• Comments can be placed anywhere between markup in
    the document.
  • Comments are not part of the textual content of
    an XML document. An
  • XML processor is not required to pass them along
    to an application.

11
Processing instructions (PIs)
  • Like comments, Pis are not textually part of the
    XML document, but the
  • XML processor is required to pass them to an
    application.
  • Processing instructions have the form lt?name
    pidata?gt.
  • The name, called the PI target, identifies the PI
    to the application. Any
  • data that follows the PI target is optional.
  • The names used in PIs may be declared as
    notations in order to formally
  • identify them.
  • PI names beginning with xml are reserved for XML
    standardization.

12
CDATA sections
  • CDATA section instructs the parser to ignore most
    markup characters.
  • Example
  • lt!CDATA
  • p q
  • b (i lt 3)
  • gt
  • Between the start of the section, lt!CDATA and
    the end of the section, gt,
  • all character data is passed directly to the
    application, without interpretation.
  • The only string that cannot occur in a CDATA
    section is gt.

13
Document Type Declaration (DTD)
  • One of the greatest strengths of XML is that it
    allows you to create your
  • own tag names. But it is not meaningful for tags
    to occur in a completely
  • arbitrary order
  • Example
  • ltgraciegtltquotegtltoldjokegtGoodnight,
  • ltapplause/gtGracielt/oldjokegtlt/quotegt
  • ltburnsgtltgraciegtSay ltquotegtgoodnightlt/quotegt,
  • lt/graciegtGracie.lt/burnsgt
  • This doesnt make any sence, but syntactically
    theres nothing wrong. For
  • the document to have a meaning, some constraints
    on the sequence and
  • nesting of tags should be imposed.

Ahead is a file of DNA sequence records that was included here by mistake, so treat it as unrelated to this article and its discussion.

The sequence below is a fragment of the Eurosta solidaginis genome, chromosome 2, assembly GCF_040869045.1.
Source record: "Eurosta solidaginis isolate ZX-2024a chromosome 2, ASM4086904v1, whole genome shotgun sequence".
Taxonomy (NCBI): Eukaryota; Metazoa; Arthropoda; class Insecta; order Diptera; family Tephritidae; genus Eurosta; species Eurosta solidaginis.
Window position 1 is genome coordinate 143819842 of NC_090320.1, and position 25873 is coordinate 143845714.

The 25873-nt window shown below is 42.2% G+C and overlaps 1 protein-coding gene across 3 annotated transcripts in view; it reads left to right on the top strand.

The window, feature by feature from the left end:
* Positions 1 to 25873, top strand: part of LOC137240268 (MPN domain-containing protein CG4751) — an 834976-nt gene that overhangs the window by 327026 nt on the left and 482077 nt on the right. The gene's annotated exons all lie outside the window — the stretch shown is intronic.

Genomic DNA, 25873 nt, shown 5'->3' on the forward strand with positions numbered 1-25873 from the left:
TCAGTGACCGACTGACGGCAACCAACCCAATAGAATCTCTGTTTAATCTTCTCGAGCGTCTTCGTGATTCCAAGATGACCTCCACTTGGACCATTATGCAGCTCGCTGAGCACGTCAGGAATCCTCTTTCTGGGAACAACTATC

14
Document Type Declaration (DTD)
  • Constarints are expresed in the Declarations.
  • Declarations allow a document to communicate
    meta-information to the
  • parser about its content.
  • There are four kinds of declarations in XML
  • Element Type Declarations
  • Attribute List Declarations
  • Entity Declarations
  • Notation Declarations

15
Element Type Declaration
  • Element type declarations identify the names of
    elements and the nature
  • of their content.
  • Example
  • lt!ELEMENT oldjoke  (burns, allen, applause?)gt
  • lt!ELEMENT burns    (PCDATA quote)gt
  • lt!ELEMENT allen    (PCDATA quote)gt
  • lt!ELEMENT quote    (PCDATA)gt
  • lt!ELEMENT applause EMPTYgt

16
Attribute List Declarations
  • Attribute list declarations identify which
    elements may have attributes,
  • what attributes they may have, what values the
    attributes may hold, and
  • what value is the default.
  • Example
  • lt!ATTLIST oldjoke    
  • name  
  • ID               
  • REQUIRED    
  • label 
  • CDATA            
  • IMPLIED    
  • status ( funny notfunny ) 'funny'gt
  • Each attribute in a declaration has 3 parts a
    name, a type, and default
  • value.

17
Attribute List Declarations
There are six possible attribute types
  • CDATA
  • CDATA attributes are strings, any text is
    allowed.
  • ID
  • The value of an ID attribute must be a name. All
    of the ID values used in document
  • must be different. IDs uniquely identify
    individual elements in a document. Elements
  • can have only a single ID attribute.
  • IDREF or IDREFS
  • An IDREF attribute's value must be the value of a
    single ID attribute on some element
  • in the document. The value of an IDREFS attribute
    may contain multiple IDREF
  • values separated by white space.

ENTITY or ENTITIES An ENTITY attribute's value
must be the name of a single entity. The value of
an ENTITIES attribute may contain multiple
entity names separated by white space. NMTOKEN
or NMTOKENS Restricted form of string attribute.
NMTOKEN attribute must consist of a single word
, but there are no additional constraints. The
value of an NMTOKENS attribute may contain